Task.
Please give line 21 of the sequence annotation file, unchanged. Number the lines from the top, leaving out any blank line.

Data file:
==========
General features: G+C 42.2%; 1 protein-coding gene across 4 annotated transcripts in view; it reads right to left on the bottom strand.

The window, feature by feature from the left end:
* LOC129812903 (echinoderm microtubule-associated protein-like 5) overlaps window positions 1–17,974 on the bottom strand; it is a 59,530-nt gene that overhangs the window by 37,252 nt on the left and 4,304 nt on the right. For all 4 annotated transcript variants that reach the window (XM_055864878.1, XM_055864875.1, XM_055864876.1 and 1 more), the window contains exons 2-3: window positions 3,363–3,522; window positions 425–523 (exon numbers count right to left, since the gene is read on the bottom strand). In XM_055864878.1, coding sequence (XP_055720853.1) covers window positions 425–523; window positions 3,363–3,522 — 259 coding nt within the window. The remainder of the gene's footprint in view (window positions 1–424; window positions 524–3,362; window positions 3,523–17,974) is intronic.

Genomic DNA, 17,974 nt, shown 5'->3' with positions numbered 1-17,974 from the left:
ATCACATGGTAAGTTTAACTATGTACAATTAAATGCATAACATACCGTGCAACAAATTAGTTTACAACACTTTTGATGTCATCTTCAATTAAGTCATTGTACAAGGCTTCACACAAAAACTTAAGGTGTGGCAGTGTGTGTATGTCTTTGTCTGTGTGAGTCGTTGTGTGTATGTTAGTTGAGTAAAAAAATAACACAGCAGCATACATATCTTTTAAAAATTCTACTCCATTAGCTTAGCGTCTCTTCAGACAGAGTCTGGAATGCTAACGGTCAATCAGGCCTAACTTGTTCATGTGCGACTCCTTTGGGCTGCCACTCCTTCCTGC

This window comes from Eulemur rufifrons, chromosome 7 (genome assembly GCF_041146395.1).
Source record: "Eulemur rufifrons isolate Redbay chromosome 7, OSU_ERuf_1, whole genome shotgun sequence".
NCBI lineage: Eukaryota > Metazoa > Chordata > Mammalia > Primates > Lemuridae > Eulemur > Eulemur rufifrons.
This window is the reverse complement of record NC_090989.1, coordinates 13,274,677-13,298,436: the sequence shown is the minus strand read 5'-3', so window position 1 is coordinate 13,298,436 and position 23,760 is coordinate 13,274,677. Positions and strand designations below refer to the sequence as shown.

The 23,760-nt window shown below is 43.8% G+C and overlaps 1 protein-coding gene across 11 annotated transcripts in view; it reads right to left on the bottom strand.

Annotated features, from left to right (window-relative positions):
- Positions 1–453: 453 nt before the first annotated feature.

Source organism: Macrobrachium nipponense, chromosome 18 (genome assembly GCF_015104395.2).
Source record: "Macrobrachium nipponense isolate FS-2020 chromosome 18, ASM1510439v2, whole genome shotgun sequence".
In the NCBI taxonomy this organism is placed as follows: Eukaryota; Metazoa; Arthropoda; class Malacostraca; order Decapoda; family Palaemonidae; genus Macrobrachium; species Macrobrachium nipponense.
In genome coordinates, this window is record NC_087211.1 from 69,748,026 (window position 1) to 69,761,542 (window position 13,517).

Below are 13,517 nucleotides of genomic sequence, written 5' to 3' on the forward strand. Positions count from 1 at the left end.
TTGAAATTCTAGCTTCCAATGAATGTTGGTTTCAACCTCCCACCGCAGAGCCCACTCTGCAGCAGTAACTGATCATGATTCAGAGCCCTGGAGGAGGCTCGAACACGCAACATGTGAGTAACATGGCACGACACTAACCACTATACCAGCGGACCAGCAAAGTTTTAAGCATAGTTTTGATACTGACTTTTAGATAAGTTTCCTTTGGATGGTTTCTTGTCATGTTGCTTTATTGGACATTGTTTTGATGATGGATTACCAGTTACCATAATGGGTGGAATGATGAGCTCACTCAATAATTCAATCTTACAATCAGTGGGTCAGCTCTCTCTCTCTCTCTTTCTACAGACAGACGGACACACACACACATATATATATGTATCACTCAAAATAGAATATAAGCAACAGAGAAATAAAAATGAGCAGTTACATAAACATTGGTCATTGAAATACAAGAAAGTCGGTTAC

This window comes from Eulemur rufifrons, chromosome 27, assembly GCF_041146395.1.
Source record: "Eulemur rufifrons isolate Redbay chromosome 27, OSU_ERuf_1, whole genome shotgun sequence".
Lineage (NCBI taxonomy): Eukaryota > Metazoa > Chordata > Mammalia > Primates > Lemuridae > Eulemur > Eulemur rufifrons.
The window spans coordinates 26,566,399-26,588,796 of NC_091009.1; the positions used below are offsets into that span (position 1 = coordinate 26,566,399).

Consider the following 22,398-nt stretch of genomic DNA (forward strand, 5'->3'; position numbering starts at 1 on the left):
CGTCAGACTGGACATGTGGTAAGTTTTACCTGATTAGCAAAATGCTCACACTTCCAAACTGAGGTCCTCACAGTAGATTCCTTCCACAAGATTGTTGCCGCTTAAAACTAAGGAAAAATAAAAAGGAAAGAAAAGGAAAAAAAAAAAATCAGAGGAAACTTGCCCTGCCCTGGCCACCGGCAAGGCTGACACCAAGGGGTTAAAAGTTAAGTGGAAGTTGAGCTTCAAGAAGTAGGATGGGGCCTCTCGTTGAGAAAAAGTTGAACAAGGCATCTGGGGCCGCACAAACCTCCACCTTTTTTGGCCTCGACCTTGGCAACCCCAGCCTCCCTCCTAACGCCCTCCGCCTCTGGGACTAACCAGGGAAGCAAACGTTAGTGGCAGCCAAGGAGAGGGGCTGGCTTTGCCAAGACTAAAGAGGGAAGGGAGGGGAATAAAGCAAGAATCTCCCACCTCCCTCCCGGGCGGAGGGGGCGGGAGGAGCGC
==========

Lineage (NCBI taxonomy): Eukaryota > Metazoa > Chordata > Mammalia > Primates > Lemuridae > Eulemur > Eulemur rufifrons.